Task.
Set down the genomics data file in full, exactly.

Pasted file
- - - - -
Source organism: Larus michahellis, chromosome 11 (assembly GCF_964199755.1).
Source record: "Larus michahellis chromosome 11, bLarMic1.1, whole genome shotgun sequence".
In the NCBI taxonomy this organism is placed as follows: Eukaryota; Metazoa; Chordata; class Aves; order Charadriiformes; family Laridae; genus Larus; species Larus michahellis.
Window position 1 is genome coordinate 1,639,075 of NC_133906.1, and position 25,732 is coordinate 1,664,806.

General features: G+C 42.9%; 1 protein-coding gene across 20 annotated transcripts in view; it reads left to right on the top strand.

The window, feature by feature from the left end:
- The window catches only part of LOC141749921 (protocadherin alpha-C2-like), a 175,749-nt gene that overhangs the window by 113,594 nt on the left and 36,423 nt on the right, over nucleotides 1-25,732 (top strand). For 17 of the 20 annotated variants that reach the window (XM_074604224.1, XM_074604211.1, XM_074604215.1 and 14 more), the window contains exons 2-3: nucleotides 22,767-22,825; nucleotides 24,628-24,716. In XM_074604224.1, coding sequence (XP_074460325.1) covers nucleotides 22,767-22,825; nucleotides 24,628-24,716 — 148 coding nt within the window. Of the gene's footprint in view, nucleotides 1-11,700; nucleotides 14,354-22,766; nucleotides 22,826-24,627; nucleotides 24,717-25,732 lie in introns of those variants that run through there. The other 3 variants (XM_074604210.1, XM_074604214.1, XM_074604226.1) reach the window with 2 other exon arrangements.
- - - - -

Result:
Source organism: Larus michahellis, chromosome 11 (assembly GCF_964199755.1).
Source record: "Larus michahellis chromosome 11, bLarMic1.1, whole genome shotgun sequence".
In the NCBI taxonomy this organism is placed as follows: Eukaryota; Metazoa; Chordata; class Aves; order Charadriiformes; family Laridae; genus Larus; species Larus michahellis.
Window position 1 is genome coordinate 1,639,075 of NC_133906.1, and position 25,732 is coordinate 1,664,806.

General features: G+C 42.9%; 1 protein-coding gene across 20 annotated transcripts in view; it reads left to right on the top strand.

The window, feature by feature from the left end:
- The window catches only part of LOC141749921 (protocadherin alpha-C2-like), a 175,749-nt gene that overhangs the window by 113,594 nt on the left and 36,423 nt on the right, over nucleotides 1-25,732 (top strand). For 17 of the 20 annotated variants that reach the window (XM_074604224.1, XM_074604211.1, XM_074604215.1 and 14 more), the window contains exons 2-3: nucleotides 22,767-22,825; nucleotides 24,628-24,716. In XM_074604224.1, coding sequence (XP_074460325.1) covers nucleotides 22,767-22,825; nucleotides 24,628-24,716 — 148 coding nt within the window. Of the gene's footprint in view, nucleotides 1-11,700; nucleotides 14,354-22,766; nucleotides 22,826-24,627; nucleotides 24,717-25,732 lie in introns of those variants that run through there. The other 3 variants (XM_074604210.1, XM_074604214.1, XM_074604226.1) reach the window with 2 other exon arrangements.